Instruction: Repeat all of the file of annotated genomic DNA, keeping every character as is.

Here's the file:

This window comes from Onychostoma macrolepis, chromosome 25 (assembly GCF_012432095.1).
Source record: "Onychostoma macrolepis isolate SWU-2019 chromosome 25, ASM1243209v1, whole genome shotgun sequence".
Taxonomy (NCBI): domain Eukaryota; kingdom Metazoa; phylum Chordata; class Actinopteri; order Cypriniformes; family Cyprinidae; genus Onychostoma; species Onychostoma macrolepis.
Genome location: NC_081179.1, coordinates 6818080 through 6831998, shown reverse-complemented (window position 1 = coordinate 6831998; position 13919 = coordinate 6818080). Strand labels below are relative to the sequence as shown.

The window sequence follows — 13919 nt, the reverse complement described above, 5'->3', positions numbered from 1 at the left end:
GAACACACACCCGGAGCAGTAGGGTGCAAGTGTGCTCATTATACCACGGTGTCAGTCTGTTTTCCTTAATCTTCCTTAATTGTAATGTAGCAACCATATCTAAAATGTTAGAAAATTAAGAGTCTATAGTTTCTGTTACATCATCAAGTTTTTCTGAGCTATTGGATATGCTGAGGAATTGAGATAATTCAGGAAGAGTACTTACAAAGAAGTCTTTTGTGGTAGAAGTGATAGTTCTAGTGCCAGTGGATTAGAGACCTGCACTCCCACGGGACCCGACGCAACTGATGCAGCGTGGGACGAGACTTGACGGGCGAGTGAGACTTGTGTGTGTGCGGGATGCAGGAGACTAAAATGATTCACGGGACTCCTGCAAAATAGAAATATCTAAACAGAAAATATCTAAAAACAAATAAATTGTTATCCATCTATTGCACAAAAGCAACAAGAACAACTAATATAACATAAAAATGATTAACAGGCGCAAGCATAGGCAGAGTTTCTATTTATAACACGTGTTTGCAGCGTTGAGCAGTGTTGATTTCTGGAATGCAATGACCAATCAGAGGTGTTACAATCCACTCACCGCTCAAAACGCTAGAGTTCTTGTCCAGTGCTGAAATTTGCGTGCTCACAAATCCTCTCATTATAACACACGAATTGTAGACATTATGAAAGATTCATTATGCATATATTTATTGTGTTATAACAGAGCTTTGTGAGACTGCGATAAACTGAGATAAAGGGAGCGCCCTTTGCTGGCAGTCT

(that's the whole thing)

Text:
This window comes from Onychostoma macrolepis, chromosome 25 (assembly GCF_012432095.1).
Source record: "Onychostoma macrolepis isolate SWU-2019 chromosome 25, ASM1243209v1, whole genome shotgun sequence".
Taxonomy (NCBI): domain Eukaryota; kingdom Metazoa; phylum Chordata; class Actinopteri; order Cypriniformes; family Cyprinidae; genus Onychostoma; species Onychostoma macrolepis.
Genome location: NC_081179.1, coordinates 6818080 through 6831998, shown reverse-complemented (window position 1 = coordinate 6831998; position 13919 = coordinate 6818080). Strand labels below are relative to the sequence as shown.

The window sequence follows — 13919 nt, the reverse complement described above, 5'->3', positions numbered from 1 at the left end:
GAACACACACCCGGAGCAGTAGGGTGCAAGTGTGCTCATTATACCACGGTGTCAGTCTGTTTTCCTTAATCTTCCTTAATTGTAATGTAGCAACCATATCTAAAATGTTAGAAAATTAAGAGTCTATAGTTTCTGTTACATCATCAAGTTTTTCTGAGCTATTGGATATGCTGAGGAATTGAGATAATTCAGGAAGAGTACTTACAAAGAAGTCTTTTGTGGTAGAAGTGATAGTTCTAGTGCCAGTGGATTAGAGACCTGCACTCCCACGGGACCCGACGCAACTGATGCAGCGTGGGACGAGACTTGACGGGCGAGTGAGACTTGTGTGTGTGCGGGATGCAGGAGACTAAAATGATTCACGGGACTCCTGCAAAATAGAAATATCTAAACAGAAAATATCTAAAAACAAATAAATTGTTATCCATCTATTGCACAAAAGCAACAAGAACAACTAATATAACATAAAAATGATTAACAGGCGCAAGCATAGGCAGAGTTTCTATTTATAACACGTGTTTGCAGCGTTGAGCAGTGTTGATTTCTGGAATGCAATGACCAATCAGAGGTGTTACAATCCACTCACCGCTCAAAACGCTAGAGTTCTTGTCCAGTGCTGAAATTTGCGTGCTCACAAATCCTCTCATTATAACACACGAATTGTAGACATTATGAAAGATTCATTATGCATATATTTATTGTGTTATAACAGAGCTTTGTGAGACTGCGATAAACTGAGATAAAGGGAGCGCCCTTTGCTGGCAGTCT